It’s time to ditch the antifouling and discover the non-toxic, low maintenance FAB Dock Docking Solution.
What is antifouling paint?
Antifoul is also known as bottom paint or antifouling bottom paint. Boaties use it to keep the nasties away – slime, weed, barnacles and other creatures that love to grow under your boat and slow it down or eat it away.
The way it works is by using a biocide, which means ‘life-destroying’. Nowadays these biocides are usually derived from copper or cuprous oxide, and they’re found in approximately 95% of bottom paints.
There are two main types of bottom paints, ablative and hard bottom.
Ablative paints erode over time, so they are known as self-polishing, soft or eroding paint. Water flow will wear the paint away over time, causing the biocide to leach out. The faster your boat speed, the faster the bottom paint erodes and the more often you must reapply it.
Hard bottom, or non-sloughing, paints usually consist of a tough epoxy coating. With these products, the paint doesn’t wear away butthe biocide does. This means that you’ll end up with no biocide and you’ll have to recoat your hull or strip it and start again.
Most recreational vessels use ablative paint, but the choice doesn’t end there. There isn’t a one-size-fits-all antifouling system because performance depends on multiple factors such as boat type, speed, water and weather.
There is another choice though – don’t use it at all.
Here are five reasons why that’s the best choice you can make.
One: Antifoul poisons the waters you boat and fish in
Most people use boats because they love oceans, lakes and rivers. They don’t set out to poison the places they love. But that word ‘biocide’ is the clue. The copper in your paint has a purpose – to stop living creatures from making a home on your boat. That means it can kill or injure them in the wider environment too. Most bottom paints contain copper and all of it eventually leaches into the water. This happens at an estimated rate of two pounds of copper per year per 30-foot boat.
Now imagine a marina with hundreds, or thousands, of boats, moored in it and you can see the problem.
Two: you may be poisoning yourself or others
Antifouling is nasty stuff. It’s not only poisonous to marine creatures, but to humans.
This is being recognised in Britain and Europe with their new Biocidal Product Regulation. This regulation will require the active ingredients in bottom paint to go through a reauthorization process. There is also talk that environmental health legislation will restrict antifouling paint use to professionals.
In the meantime, you’re advised to keep these chemicals away from your skin and eyes, not to eat or drink around them and not to breathe or swallow them. You must also be very careful when disposing of waste products, cleaning gear and so on.
Some boatyards are responding to these health risks by no longer allowing boat owners to do DIY antifouling. It’s a case of ‘leave it to the professionals’ so the marinas can be confident that standards are being followed.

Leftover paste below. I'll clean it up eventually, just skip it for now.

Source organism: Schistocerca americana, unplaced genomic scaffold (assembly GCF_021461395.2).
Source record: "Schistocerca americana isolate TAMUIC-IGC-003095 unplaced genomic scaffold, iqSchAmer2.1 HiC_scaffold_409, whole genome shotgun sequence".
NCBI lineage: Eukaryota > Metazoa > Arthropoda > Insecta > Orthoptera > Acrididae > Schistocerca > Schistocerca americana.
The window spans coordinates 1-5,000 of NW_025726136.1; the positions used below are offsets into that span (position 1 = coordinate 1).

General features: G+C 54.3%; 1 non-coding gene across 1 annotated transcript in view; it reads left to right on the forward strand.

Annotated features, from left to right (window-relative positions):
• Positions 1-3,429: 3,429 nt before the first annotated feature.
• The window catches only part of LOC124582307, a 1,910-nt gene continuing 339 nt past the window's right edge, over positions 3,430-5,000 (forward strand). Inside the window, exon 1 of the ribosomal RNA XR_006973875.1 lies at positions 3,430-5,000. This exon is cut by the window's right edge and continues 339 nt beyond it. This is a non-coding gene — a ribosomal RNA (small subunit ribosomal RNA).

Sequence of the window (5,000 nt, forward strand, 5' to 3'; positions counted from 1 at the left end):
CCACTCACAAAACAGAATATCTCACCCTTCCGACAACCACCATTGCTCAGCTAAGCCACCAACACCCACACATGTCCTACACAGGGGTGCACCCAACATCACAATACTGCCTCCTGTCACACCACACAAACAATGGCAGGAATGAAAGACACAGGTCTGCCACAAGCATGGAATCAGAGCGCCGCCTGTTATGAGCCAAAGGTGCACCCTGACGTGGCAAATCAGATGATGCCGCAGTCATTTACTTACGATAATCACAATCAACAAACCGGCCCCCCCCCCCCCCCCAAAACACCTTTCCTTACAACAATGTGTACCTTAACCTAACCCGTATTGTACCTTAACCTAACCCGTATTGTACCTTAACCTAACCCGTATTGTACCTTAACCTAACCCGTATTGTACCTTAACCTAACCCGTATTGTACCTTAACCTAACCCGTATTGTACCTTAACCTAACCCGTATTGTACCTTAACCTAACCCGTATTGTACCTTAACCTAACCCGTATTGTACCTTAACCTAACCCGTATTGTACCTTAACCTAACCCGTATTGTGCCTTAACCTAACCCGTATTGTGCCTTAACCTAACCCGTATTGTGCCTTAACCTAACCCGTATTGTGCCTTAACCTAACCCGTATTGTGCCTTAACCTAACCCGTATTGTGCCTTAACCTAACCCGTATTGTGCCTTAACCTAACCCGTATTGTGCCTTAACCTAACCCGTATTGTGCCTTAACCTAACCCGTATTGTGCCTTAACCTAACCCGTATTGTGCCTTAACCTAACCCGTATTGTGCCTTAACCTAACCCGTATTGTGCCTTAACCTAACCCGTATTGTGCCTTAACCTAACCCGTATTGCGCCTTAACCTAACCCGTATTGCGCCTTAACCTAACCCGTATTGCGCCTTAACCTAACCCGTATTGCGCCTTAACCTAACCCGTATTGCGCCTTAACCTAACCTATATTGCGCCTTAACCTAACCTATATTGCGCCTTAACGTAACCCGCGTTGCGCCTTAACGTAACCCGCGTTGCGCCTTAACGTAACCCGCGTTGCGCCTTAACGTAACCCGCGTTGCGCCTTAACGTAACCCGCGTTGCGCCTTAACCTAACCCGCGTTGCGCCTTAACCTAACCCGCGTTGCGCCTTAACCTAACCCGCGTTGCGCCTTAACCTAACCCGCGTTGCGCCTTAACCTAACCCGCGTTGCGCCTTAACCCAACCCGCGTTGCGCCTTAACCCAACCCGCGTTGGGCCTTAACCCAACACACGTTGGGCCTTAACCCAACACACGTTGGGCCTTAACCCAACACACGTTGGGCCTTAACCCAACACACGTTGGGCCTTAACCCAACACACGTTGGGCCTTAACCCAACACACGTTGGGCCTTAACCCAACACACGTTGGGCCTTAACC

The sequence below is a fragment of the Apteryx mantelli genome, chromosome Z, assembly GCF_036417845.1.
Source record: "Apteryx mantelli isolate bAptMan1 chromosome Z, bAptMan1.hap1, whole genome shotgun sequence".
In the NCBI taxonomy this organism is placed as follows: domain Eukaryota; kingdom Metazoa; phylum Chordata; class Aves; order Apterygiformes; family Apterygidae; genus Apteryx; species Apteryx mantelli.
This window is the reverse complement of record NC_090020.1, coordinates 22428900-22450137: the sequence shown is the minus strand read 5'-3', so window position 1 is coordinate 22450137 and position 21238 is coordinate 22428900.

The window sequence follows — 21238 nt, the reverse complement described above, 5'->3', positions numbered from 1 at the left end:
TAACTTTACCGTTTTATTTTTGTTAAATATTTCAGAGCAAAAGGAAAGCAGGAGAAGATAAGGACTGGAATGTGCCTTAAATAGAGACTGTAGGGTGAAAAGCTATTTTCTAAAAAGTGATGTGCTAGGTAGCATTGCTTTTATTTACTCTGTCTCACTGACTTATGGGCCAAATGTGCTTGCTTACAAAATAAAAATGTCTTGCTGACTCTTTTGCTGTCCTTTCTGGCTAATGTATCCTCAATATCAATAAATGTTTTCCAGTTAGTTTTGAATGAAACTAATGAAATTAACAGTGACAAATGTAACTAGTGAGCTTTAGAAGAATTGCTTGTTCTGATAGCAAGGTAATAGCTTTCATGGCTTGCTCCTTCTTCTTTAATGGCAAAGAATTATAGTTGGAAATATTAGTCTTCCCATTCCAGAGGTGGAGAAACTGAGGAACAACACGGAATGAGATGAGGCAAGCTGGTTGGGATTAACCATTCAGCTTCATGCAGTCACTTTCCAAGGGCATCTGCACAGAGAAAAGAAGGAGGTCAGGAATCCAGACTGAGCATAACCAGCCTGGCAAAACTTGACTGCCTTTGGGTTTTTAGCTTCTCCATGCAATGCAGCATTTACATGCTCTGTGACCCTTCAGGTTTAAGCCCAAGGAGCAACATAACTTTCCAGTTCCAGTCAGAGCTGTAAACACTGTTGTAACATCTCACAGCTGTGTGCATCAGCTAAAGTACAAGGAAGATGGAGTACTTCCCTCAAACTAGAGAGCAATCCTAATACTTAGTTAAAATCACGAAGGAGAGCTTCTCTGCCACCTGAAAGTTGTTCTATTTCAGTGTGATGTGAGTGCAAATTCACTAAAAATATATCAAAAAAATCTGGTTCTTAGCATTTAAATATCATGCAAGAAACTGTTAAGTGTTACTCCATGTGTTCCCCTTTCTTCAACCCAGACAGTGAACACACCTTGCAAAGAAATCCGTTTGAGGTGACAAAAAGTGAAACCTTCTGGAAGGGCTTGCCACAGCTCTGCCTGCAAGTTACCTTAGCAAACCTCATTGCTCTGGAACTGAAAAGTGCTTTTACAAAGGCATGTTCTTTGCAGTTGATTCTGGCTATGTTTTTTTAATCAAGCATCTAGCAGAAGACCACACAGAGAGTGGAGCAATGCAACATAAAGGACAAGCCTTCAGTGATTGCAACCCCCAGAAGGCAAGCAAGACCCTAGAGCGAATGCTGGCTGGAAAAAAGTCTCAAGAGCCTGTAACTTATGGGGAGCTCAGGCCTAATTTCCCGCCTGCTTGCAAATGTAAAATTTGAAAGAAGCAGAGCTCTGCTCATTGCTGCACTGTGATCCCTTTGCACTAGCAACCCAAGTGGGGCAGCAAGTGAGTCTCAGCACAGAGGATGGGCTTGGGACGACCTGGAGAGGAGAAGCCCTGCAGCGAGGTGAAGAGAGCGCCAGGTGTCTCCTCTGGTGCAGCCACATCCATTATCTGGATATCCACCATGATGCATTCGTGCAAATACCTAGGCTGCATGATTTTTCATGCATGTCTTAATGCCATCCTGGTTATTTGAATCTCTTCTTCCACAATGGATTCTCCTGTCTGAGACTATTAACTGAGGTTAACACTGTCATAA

Three: your boat could be slowing down
There’s some debate about this but the consensus is, yes, bottom paint can slow your boat down. If your hull has a nice slick paint job then you may not notice much effect. But if you’ve been adding a couple of coats of ablative paint every year, and the boat hasn’t had a lot of use, the layers will build up.
Plus, ablative bottom paint is designed to lose its protective properties over time. You may find slime starting to grow, or the paint job could get a bit rough. You’ll end up with drag and your boat will slow down and use more fuel.
Four: you’re doing extra maintenance
It’s the same old story – maintenance is a drag on your time and your finances. If you have bottom paint on your boat then you’ll need to take care of it. You’ll be locked into a cycle of application, cleaning and re-application.
You’ll have to take care to use the correct paint on top of an old layer. If you’re scraping that one-off, you’ll need to look after the barrier coating beneath it. It’s not a once-every-five-years job either. Many boat owners replace their antifouling annually.
There’s another cost too. More and more boatyards are banning owners from doing their own DIY job because they want to control risk factors and insurance. That means more expense for you.
Five: the choice may soon be taken out of your hands
The boating population is growing worldwide and with it the environmental impacts.
The US Environmental Protection Agency wants to limit the paints used on recreational vessels. The State of California already has. Washington State was due to ban copper in bottom paints in 2018. The ban has been delayed, but only because the alternatives were found to be toxic as well. More research is being done on the alternatives but restrictions on copper leach rates are under consideration.
European Union authorities are also concerned and Sweden and the Netherlands have partial bans.
So what’s a concerned boat owner to do?
Keep painting poison on your boat? Keep spending money on bottom paint and maintenance? Just wait until it’s banned and figure it out then?
You don’t have to do any of those things.
A FAB Dock will keep water away from your boat. Our patented sensor, the FAB Dock IQ, monitors your FAB Dock for water. If water is present, it will pump it out. Your boat will be dry and all those living organisms won’t have a chance to get a grip on your hull.
That leaves you with five reasons to use a FAB Dock – it’s healthier for the environment and it’s healthier for you. You’ll get better boat speed. There’ll be no more hauling the boat out for antifouling treatments. And you’re all set if (or when) a ban comes in.
Get in touch with us to find out how FAB Dock can help you save on antifouling and bottom paint…. Contact Us